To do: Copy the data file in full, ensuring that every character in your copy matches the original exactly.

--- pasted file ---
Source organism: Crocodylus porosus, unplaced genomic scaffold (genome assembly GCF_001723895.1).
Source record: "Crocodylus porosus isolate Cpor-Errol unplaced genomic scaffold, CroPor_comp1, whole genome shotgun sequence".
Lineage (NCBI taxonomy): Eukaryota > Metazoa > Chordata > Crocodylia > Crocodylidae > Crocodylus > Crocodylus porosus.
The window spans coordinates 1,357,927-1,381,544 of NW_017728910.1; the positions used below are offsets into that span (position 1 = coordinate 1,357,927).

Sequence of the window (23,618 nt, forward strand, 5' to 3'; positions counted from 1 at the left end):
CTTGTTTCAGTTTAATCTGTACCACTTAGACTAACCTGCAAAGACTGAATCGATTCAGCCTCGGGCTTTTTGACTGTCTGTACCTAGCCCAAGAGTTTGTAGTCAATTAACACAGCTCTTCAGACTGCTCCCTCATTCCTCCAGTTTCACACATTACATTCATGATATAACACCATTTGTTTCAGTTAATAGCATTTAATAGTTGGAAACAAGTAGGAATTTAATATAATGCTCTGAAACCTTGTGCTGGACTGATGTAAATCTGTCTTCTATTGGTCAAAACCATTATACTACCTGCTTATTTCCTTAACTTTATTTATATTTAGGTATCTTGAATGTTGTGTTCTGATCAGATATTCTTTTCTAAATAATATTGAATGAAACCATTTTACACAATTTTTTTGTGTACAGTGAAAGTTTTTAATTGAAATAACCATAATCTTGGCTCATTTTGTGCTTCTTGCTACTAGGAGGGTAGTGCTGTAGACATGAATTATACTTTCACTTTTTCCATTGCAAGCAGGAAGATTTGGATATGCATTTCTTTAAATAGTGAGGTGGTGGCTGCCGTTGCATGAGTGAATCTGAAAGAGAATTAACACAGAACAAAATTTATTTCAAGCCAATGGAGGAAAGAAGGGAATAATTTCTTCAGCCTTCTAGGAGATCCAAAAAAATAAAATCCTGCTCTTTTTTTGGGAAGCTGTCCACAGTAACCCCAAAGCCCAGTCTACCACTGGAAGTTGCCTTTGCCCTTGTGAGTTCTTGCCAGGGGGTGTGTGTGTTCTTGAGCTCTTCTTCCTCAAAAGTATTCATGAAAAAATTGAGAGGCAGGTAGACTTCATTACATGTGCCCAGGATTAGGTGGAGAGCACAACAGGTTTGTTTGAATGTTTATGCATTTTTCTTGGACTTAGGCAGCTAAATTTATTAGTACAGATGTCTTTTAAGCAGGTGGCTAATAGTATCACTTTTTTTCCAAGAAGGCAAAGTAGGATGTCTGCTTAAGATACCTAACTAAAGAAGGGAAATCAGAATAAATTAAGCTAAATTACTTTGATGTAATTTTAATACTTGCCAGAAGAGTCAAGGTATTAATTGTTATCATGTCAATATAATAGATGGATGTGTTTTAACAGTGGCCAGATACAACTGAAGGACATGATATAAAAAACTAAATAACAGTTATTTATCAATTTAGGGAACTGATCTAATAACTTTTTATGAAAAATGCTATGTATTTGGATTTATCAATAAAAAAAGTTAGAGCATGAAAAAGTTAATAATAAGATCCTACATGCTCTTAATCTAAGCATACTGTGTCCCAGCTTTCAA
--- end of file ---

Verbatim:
Source organism: Crocodylus porosus, unplaced genomic scaffold (genome assembly GCF_001723895.1).
Source record: "Crocodylus porosus isolate Cpor-Errol unplaced genomic scaffold, CroPor_comp1, whole genome shotgun sequence".
Lineage (NCBI taxonomy): Eukaryota > Metazoa > Chordata > Crocodylia > Crocodylidae > Crocodylus > Crocodylus porosus.
The window spans coordinates 1,357,927-1,381,544 of NW_017728910.1; the positions used below are offsets into that span (position 1 = coordinate 1,357,927).

Sequence of the window (23,618 nt, forward strand, 5' to 3'; positions counted from 1 at the left end):
CTTGTTTCAGTTTAATCTGTACCACTTAGACTAACCTGCAAAGACTGAATCGATTCAGCCTCGGGCTTTTTGACTGTCTGTACCTAGCCCAAGAGTTTGTAGTCAATTAACACAGCTCTTCAGACTGCTCCCTCATTCCTCCAGTTTCACACATTACATTCATGATATAACACCATTTGTTTCAGTTAATAGCATTTAATAGTTGGAAACAAGTAGGAATTTAATATAATGCTCTGAAACCTTGTGCTGGACTGATGTAAATCTGTCTTCTATTGGTCAAAACCATTATACTACCTGCTTATTTCCTTAACTTTATTTATATTTAGGTATCTTGAATGTTGTGTTCTGATCAGATATTCTTTTCTAAATAATATTGAATGAAACCATTTTACACAATTTTTTTGTGTACAGTGAAAGTTTTTAATTGAAATAACCATAATCTTGGCTCATTTTGTGCTTCTTGCTACTAGGAGGGTAGTGCTGTAGACATGAATTATACTTTCACTTTTTCCATTGCAAGCAGGAAGATTTGGATATGCATTTCTTTAAATAGTGAGGTGGTGGCTGCCGTTGCATGAGTGAATCTGAAAGAGAATTAACACAGAACAAAATTTATTTCAAGCCAATGGAGGAAAGAAGGGAATAATTTCTTCAGCCTTCTAGGAGATCCAAAAAAATAAAATCCTGCTCTTTTTTTGGGAAGCTGTCCACAGTAACCCCAAAGCCCAGTCTACCACTGGAAGTTGCCTTTGCCCTTGTGAGTTCTTGCCAGGGGGTGTGTGTGTTCTTGAGCTCTTCTTCCTCAAAAGTATTCATGAAAAAATTGAGAGGCAGGTAGACTTCATTACATGTGCCCAGGATTAGGTGGAGAGCACAACAGGTTTGTTTGAATGTTTATGCATTTTTCTTGGACTTAGGCAGCTAAATTTATTAGTACAGATGTCTTTTAAGCAGGTGGCTAATAGTATCACTTTTTTTCCAAGAAGGCAAAGTAGGATGTCTGCTTAAGATACCTAACTAAAGAAGGGAAATCAGAATAAATTAAGCTAAATTACTTTGATGTAATTTTAATACTTGCCAGAAGAGTCAAGGTATTAATTGTTATCATGTCAATATAATAGATGGATGTGTTTTAACAGTGGCCAGATACAACTGAAGGACATGATATAAAAAACTAAATAACAGTTATTTATCAATTTAGGGAACTGATCTAATAACTTTTTATGAAAAATGCTATGTATTTGGATTTATCAATAAAAAAAGTTAGAGCATGAAAAAGTTAATAATAAGATCCTACATGCTCTTAATCTAAGCATACTGTGTCCCAGCTTTCAA